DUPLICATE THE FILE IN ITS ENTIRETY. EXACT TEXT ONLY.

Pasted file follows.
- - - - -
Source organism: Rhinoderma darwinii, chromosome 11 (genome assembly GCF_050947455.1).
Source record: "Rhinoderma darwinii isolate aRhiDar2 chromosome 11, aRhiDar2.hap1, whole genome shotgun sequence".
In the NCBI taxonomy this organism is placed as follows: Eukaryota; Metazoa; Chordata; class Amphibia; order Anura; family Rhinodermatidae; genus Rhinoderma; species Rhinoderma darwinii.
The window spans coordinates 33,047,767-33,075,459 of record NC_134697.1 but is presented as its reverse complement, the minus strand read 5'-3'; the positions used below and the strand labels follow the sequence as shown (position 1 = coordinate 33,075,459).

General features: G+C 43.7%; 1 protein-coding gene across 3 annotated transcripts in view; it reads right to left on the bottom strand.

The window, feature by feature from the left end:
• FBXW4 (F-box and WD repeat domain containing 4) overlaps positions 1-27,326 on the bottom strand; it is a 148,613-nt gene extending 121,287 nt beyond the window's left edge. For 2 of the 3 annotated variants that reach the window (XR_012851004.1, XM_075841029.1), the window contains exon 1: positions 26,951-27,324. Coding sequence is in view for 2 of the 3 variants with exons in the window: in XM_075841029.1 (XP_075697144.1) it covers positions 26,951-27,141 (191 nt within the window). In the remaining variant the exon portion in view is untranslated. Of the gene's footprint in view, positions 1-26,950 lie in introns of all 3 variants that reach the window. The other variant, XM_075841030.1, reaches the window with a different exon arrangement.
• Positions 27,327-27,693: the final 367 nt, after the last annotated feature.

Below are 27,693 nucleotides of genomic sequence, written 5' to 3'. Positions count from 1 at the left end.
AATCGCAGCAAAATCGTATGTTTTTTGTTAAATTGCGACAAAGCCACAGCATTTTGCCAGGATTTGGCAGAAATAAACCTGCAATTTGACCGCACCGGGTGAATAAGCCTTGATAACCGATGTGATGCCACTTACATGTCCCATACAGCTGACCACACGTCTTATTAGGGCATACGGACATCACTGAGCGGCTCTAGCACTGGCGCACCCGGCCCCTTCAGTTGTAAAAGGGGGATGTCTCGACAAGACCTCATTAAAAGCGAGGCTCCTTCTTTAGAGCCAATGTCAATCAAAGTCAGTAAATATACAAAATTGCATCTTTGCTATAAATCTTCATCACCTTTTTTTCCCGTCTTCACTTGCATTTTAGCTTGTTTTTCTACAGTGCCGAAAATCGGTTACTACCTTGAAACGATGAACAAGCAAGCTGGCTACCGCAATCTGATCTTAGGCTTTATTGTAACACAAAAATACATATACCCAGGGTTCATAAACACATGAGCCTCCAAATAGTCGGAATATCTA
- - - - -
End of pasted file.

Source organism: Rhinoderma darwinii, chromosome 11 (genome assembly GCF_050947455.1).
Source record: "Rhinoderma darwinii isolate aRhiDar2 chromosome 11, aRhiDar2.hap1, whole genome shotgun sequence".
In the NCBI taxonomy this organism is placed as follows: Eukaryota; Metazoa; Chordata; class Amphibia; order Anura; family Rhinodermatidae; genus Rhinoderma; species Rhinoderma darwinii.
The window spans coordinates 33,047,767-33,075,459 of record NC_134697.1 but is presented as its reverse complement, the minus strand read 5'-3'; the positions used below and the strand labels follow the sequence as shown (position 1 = coordinate 33,075,459).

General features: G+C 43.7%; 1 protein-coding gene across 3 annotated transcripts in view; it reads right to left on the bottom strand.

The window, feature by feature from the left end:
• FBXW4 (F-box and WD repeat domain containing 4) overlaps positions 1-27,326 on the bottom strand; it is a 148,613-nt gene extending 121,287 nt beyond the window's left edge. For 2 of the 3 annotated variants that reach the window (XR_012851004.1, XM_075841029.1), the window contains exon 1: positions 26,951-27,324. Coding sequence is in view for 2 of the 3 variants with exons in the window: in XM_075841029.1 (XP_075697144.1) it covers positions 26,951-27,141 (191 nt within the window). In the remaining variant the exon portion in view is untranslated. Of the gene's footprint in view, positions 1-26,950 lie in introns of all 3 variants that reach the window. The other variant, XM_075841030.1, reaches the window with a different exon arrangement.
• Positions 27,327-27,693: the final 367 nt, after the last annotated feature.

Below are 27,693 nucleotides of genomic sequence, written 5' to 3'. Positions count from 1 at the left end.
AATCGCAGCAAAATCGTATGTTTTTTGTTAAATTGCGACAAAGCCACAGCATTTTGCCAGGATTTGGCAGAAATAAACCTGCAATTTGACCGCACCGGGTGAATAAGCCTTGATAACCGATGTGATGCCACTTACATGTCCCATACAGCTGACCACACGTCTTATTAGGGCATACGGACATCACTGAGCGGCTCTAGCACTGGCGCACCCGGCCCCTTCAGTTGTAAAAGGGGGATGTCTCGACAAGACCTCATTAAAAGCGAGGCTCCTTCTTTAGAGCCAATGTCAATCAAAGTCAGTAAATATACAAAATTGCATCTTTGCTATAAATCTTCATCACCTTTTTTTCCCGTCTTCACTTGCATTTTAGCTTGTTTTTCTACAGTGCCGAAAATCGGTTACTACCTTGAAACGATGAACAAGCAAGCTGGCTACCGCAATCTGATCTTAGGCTTTATTGTAACACAAAAATACATATACCCAGGGTTCATAAACACATGAGCCTCCAAATAGTCGGAATATCTA